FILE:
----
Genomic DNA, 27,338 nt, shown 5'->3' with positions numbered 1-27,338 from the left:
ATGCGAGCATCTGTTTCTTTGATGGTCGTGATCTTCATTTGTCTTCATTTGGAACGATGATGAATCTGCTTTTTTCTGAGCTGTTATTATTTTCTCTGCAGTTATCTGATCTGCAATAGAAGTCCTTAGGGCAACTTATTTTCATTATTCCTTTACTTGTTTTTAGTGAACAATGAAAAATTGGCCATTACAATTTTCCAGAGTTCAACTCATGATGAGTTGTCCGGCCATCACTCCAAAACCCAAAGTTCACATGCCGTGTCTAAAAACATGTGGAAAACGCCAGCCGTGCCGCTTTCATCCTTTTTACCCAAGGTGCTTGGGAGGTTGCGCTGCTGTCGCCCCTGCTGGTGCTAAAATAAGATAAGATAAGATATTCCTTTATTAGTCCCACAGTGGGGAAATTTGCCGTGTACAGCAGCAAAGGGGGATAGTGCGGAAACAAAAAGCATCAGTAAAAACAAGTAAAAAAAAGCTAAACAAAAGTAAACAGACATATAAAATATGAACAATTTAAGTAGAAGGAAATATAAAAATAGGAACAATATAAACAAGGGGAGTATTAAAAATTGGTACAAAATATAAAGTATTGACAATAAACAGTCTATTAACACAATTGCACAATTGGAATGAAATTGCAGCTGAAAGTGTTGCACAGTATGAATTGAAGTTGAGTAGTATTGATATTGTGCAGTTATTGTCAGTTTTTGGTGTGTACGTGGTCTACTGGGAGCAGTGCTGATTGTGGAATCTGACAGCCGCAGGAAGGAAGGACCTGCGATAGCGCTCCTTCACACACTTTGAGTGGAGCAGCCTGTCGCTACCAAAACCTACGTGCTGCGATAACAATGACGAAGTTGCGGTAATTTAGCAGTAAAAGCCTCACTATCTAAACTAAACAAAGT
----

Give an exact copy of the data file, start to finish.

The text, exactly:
Genomic DNA, 27,338 nt, shown 5'->3' with positions numbered 1-27,338 from the left:
ATGCGAGCATCTGTTTCTTTGATGGTCGTGATCTTCATTTGTCTTCATTTGGAACGATGATGAATCTGCTTTTTTCTGAGCTGTTATTATTTTCTCTGCAGTTATCTGATCTGCAATAGAAGTCCTTAGGGCAACTTATTTTCATTATTCCTTTACTTGTTTTTAGTGAACAATGAAAAATTGGCCATTACAATTTTCCAGAGTTCAACTCATGATGAGTTGTCCGGCCATCACTCCAAAACCCAAAGTTCACATGCCGTGTCTAAAAACATGTGGAAAACGCCAGCCGTGCCGCTTTCATCCTTTTTACCCAAGGTGCTTGGGAGGTTGCGCTGCTGTCGCCCCTGCTGGTGCTAAAATAAGATAAGATAAGATATTCCTTTATTAGTCCCACAGTGGGGAAATTTGCCGTGTACAGCAGCAAAGGGGGATAGTGCGGAAACAAAAAGCATCAGTAAAAACAAGTAAAAAAAAGCTAAACAAAAGTAAACAGACATATAAAATATGAACAATTTAAGTAGAAGGAAATATAAAAATAGGAACAATATAAACAAGGGGAGTATTAAAAATTGGTACAAAATATAAAGTATTGACAATAAACAGTCTATTAACACAATTGCACAATTGGAATGAAATTGCAGCTGAAAGTGTTGCACAGTATGAATTGAAGTTGAGTAGTATTGATATTGTGCAGTTATTGTCAGTTTTTGGTGTGTACGTGGTCTACTGGGAGCAGTGCTGATTGTGGAATCTGACAGCCGCAGGAAGGAAGGACCTGCGATAGCGCTCCTTCACACACTTTGAGTGGAGCAGCCTGTCGCTACCAAAACCTACGTGCTGCGATAACAATGACGAAGTTGCGGTAATTTAGCAGTAAAAGCCTCACTATCTAAACTAAACAAAGT